propylene


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Related to propylene: propylene glycol, Propylene oxide

pro·pyl·ene

 (prō′pə-lēn′)
n.
A flammable gaseous alkene, C3H6, derived from petroleum hydrocarbon cracking and used in organic synthesis. Also called propene.

propylene

(ˈprəʊpɪˌliːn)
n
(Elements & Compounds) another name for propene
[C19: from propyl + -ene]

pro•pyl•ene

(ˈproʊ pəˌlin)
n.
a colorless, flammable gas, C3H6, of the olefin series: used chiefly in organic synthesis.
[1840–50]
ThesaurusAntonymsRelated WordsSynonymsLegend:
Noun1.propylene - a flammable gas obtained by cracking petroleum; used in organic synthesis
gas - a fluid in the gaseous state having neither independent shape nor volume and being able to expand indefinitely
Translations
References in periodicals archive ?
The system with a propylene production capacity of 150,000 tons a year is planned to start demonstration tests in fiscal 2009.
The novel catalyst technology reportedly incorporates higher levels of ethylene and results in property combinations not seen in typical Ziegler-Natta or metallocene-based propylene copolymers.
The country's largest petrochemical company PT Chandra Asri Petrochemical Complex (CAPC) said it will increase its production capacity to 600,000 tons for ethylene and to 343,000 tons for propylene a year in 2006 through de- bottlenecking.
Acrylonitrile is produced by reacting propylene and ammonia, both supplied from other Teesside companies, with oxygen from the air.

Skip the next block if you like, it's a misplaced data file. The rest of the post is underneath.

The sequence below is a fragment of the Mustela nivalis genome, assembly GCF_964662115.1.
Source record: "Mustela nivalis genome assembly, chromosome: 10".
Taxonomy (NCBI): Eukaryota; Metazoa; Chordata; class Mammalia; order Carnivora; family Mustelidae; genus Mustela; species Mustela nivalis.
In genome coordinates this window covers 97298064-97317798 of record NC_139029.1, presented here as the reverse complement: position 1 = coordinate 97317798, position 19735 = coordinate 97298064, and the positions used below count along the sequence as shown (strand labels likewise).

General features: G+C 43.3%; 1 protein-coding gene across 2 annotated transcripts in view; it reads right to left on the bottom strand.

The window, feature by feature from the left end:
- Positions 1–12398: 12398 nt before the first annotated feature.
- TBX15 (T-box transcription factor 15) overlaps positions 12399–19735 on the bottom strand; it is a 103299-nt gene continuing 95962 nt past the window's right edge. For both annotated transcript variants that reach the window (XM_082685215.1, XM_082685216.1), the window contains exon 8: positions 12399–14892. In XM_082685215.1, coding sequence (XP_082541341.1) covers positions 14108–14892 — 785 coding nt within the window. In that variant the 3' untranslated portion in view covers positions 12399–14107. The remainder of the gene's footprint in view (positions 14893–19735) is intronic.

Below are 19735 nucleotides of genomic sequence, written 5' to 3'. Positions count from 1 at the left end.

Nature's Gate is introducing Organics Propylene Glycol-Free Deodorant, one of the first all-natural propylene glycol-free stick deodorants available on the market.
Belgian chemicals and pharmaceuticals group Solvay and German company BASF have signed a partnership agreement for the supply of hydrogen peroxide to produce propylene oxide, according to a press release from Solvay.
The labeling for amprenavir oral solution has been changed because of potential safety concerns with the drug's high propylene glycol content.
This (Research Triangle Institute) report presents a toxicological profile for ethylene glycol and propylene glycol.
(OPC), a private company and one of Egypt's leading textiles producers, has begun work on the construction of a propylene plant in its Alexandria complex.
A blend of polypropylene (PP) and ethylene propylene rubber (EPR) is used in a variety of applications because of its rigidity and low-temperature impact strength (1).
On July 13, 1989, CDC's National Institute for Occupational Safety and Health (NIOSH) published Current Intelligence Bulletins (CIBs) on propylene oxide [1] and on ethylene oxide [2].
More surprising, he says, is his group's subsequent finding of a similar photochemically induced mutagenicity among the breakdown products of an even smaller organic chemical, propylene (C.sub.3.H.sub.6.).